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Home News by Category Critical Analysis Racist humor in The Pale King?

Racist humor in The Pale King?

In the Antiracist Book Club section of her blog, Cathy Jacobowitz considers some of the more questionable content of Wallace's work in her post, Racist humor in The Pale King:

Much of Wallace’s humor resides in this kind of grossness. Often the gross stuff pays off; sometimes, especially when his cockeyed humor depends on racism, it doesn’t. A cringe-worthy example is the longish set piece involving a “visibly ethnic” woman who greets the character David Wallace at the Peoria REC (which I think stands for Rote Examination Center, but I’m really not sure). There’s another new hire named David Wallace, of much higher status, and our David has been mistaken for him. “Ms. F. Chahla Neti-Neti (according to her ID badge)” might be considered a nod to “diversity” among the book’s mostly white personnel, were she not treated like an object and a punchline. We find out that her nickname is “the Iranian Crisis,” and she ends up in a closet giving David “a rapid, almost woodpeckerishly intensive round of fellatio.”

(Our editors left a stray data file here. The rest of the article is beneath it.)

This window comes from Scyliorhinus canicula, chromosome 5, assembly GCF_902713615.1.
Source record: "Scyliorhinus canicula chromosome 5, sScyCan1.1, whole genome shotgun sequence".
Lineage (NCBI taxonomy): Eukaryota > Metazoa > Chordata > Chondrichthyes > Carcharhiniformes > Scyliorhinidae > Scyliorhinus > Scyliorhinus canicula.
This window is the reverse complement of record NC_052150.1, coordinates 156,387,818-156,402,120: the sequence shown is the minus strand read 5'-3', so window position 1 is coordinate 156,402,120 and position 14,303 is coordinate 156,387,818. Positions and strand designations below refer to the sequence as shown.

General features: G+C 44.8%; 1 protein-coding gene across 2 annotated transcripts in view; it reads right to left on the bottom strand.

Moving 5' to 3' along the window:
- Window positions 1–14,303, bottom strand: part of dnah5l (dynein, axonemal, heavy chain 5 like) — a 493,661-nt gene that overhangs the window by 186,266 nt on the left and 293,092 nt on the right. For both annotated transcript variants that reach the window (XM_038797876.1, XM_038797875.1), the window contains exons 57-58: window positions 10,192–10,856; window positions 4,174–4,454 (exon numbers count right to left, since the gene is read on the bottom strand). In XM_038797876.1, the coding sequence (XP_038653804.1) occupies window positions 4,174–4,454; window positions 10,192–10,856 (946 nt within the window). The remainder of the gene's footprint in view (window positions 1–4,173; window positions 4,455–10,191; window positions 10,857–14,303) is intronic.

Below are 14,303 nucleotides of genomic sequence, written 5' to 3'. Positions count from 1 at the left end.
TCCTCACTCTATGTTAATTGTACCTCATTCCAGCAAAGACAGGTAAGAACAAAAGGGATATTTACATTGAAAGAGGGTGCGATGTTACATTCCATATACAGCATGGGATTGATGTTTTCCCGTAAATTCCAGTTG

Continue reading Racist humor in The Pale King.

This is certainly an aspect of Wallace's writing that in the past hasn't been looked at as closely as other elements of his writing (and is being looked at more critically in some areas of Wallace studies). While there is certainly some merit to the counter argument that some of the more controversial views in his writing are those of Wallace's characters, not his own, this is an area that is being increasingly investigated and discussed in the field of Wallace studies.


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